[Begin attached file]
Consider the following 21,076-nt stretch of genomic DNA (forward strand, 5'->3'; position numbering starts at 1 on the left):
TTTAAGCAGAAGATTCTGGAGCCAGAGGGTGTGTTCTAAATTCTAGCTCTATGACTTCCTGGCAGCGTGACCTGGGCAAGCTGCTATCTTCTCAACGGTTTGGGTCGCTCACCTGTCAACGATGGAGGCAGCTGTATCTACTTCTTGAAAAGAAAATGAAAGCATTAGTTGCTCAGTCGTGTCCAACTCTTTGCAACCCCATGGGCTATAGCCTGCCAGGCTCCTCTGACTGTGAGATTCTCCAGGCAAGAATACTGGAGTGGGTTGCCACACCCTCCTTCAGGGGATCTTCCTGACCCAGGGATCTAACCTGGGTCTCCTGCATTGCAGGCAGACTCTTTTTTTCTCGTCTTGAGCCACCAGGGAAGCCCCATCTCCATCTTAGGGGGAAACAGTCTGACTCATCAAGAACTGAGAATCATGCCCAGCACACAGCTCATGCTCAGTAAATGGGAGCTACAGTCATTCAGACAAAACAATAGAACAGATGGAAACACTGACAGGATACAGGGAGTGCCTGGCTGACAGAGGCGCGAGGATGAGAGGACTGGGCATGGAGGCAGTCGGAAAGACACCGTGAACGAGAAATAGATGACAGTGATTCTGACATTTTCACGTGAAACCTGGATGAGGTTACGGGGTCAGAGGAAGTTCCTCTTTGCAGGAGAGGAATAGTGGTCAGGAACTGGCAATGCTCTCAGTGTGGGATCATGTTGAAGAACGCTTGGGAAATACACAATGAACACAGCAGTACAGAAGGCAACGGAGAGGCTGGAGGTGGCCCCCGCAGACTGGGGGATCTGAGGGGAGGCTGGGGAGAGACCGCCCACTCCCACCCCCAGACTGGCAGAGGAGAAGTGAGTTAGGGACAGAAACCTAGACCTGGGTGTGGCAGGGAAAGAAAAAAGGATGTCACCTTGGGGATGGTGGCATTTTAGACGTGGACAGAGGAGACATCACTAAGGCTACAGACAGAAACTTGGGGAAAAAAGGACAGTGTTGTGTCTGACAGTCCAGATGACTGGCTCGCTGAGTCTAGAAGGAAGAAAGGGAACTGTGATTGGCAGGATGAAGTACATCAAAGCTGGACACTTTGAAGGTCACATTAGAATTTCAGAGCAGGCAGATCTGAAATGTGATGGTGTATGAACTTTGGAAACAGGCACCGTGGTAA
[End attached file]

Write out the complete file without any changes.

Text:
Consider the following 21,076-nt stretch of genomic DNA (forward strand, 5'->3'; position numbering starts at 1 on the left):
TTTAAGCAGAAGATTCTGGAGCCAGAGGGTGTGTTCTAAATTCTAGCTCTATGACTTCCTGGCAGCGTGACCTGGGCAAGCTGCTATCTTCTCAACGGTTTGGGTCGCTCACCTGTCAACGATGGAGGCAGCTGTATCTACTTCTTGAAAAGAAAATGAAAGCATTAGTTGCTCAGTCGTGTCCAACTCTTTGCAACCCCATGGGCTATAGCCTGCCAGGCTCCTCTGACTGTGAGATTCTCCAGGCAAGAATACTGGAGTGGGTTGCCACACCCTCCTTCAGGGGATCTTCCTGACCCAGGGATCTAACCTGGGTCTCCTGCATTGCAGGCAGACTCTTTTTTTCTCGTCTTGAGCCACCAGGGAAGCCCCATCTCCATCTTAGGGGGAAACAGTCTGACTCATCAAGAACTGAGAATCATGCCCAGCACACAGCTCATGCTCAGTAAATGGGAGCTACAGTCATTCAGACAAAACAATAGAACAGATGGAAACACTGACAGGATACAGGGAGTGCCTGGCTGACAGAGGCGCGAGGATGAGAGGACTGGGCATGGAGGCAGTCGGAAAGACACCGTGAACGAGAAATAGATGACAGTGATTCTGACATTTTCACGTGAAACCTGGATGAGGTTACGGGGTCAGAGGAAGTTCCTCTTTGCAGGAGAGGAATAGTGGTCAGGAACTGGCAATGCTCTCAGTGTGGGATCATGTTGAAGAACGCTTGGGAAATACACAATGAACACAGCAGTACAGAAGGCAACGGAGAGGCTGGAGGTGGCCCCCGCAGACTGGGGGATCTGAGGGGAGGCTGGGGAGAGACCGCCCACTCCCACCCCCAGACTGGCAGAGGAGAAGTGAGTTAGGGACAGAAACCTAGACCTGGGTGTGGCAGGGAAAGAAAAAAGGATGTCACCTTGGGGATGGTGGCATTTTAGACGTGGACAGAGGAGACATCACTAAGGCTACAGACAGAAACTTGGGGAAAAAAGGACAGTGTTGTGTCTGACAGTCCAGATGACTGGCTCGCTGAGTCTAGAAGGAAGAAAGGGAACTGTGATTGGCAGGATGAAGTACATCAAAGCTGGACACTTTGAAGGTCACATTAGAATTTCAGAGCAGGCAGATCTGAAATGTGATGGTGTATGAACTTTGGAAACAGGCACCGTGGTAA